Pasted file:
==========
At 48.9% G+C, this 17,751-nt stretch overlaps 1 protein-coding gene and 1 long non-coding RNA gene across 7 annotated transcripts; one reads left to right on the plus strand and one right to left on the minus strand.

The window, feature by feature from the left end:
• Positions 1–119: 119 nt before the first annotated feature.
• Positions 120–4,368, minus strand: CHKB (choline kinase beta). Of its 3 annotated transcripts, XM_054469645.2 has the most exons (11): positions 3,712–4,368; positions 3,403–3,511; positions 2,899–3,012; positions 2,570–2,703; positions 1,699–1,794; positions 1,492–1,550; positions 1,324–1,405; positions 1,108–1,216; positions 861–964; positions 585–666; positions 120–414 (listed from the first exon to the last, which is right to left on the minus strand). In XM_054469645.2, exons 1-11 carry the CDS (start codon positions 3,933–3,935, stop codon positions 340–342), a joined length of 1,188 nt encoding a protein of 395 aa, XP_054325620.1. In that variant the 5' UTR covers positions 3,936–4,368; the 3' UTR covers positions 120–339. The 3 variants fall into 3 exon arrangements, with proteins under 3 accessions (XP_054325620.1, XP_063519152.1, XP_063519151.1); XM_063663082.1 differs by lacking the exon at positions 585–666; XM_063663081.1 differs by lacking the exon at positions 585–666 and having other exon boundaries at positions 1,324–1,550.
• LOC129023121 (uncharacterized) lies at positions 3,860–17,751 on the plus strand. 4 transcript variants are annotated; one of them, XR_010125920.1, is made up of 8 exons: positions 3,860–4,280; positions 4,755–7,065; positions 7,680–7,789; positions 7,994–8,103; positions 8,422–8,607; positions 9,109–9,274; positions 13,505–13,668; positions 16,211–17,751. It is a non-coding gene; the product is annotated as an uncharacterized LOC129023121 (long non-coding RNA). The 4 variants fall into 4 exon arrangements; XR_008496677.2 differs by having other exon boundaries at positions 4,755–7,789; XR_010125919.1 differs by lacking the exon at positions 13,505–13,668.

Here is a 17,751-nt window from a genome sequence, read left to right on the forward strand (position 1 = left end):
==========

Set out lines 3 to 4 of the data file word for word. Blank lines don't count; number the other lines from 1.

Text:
• Positions 1–119: 119 nt before the first annotated feature.
• Positions 120–4,368, minus strand: CHKB (choline kinase beta). Of its 3 annotated transcripts, XM_054469645.2 has the most exons (11): positions 3,712–4,368; positions 3,403–3,511; positions 2,899–3,012; positions 2,570–2,703; positions 1,699–1,794; positions 1,492–1,550; positions 1,324–1,405; positions 1,108–1,216; positions 861–964; positions 585–666; positions 120–414 (listed from the first exon to the last, which is right to left on the minus strand). In XM_054469645.2, exons 1-11 carry the CDS (start codon positions 3,933–3,935, stop codon positions 340–342), a joined length of 1,188 nt encoding a protein of 395 aa, XP_054325620.1. In that variant the 5' UTR covers positions 3,936–4,368; the 3' UTR covers positions 120–339. The 3 variants fall into 3 exon arrangements, with proteins under 3 accessions (XP_054325620.1, XP_063519152.1, XP_063519151.1); XM_063663082.1 differs by lacking the exon at positions 585–666; XM_063663081.1 differs by lacking the exon at positions 585–666 and having other exon boundaries at positions 1,324–1,550.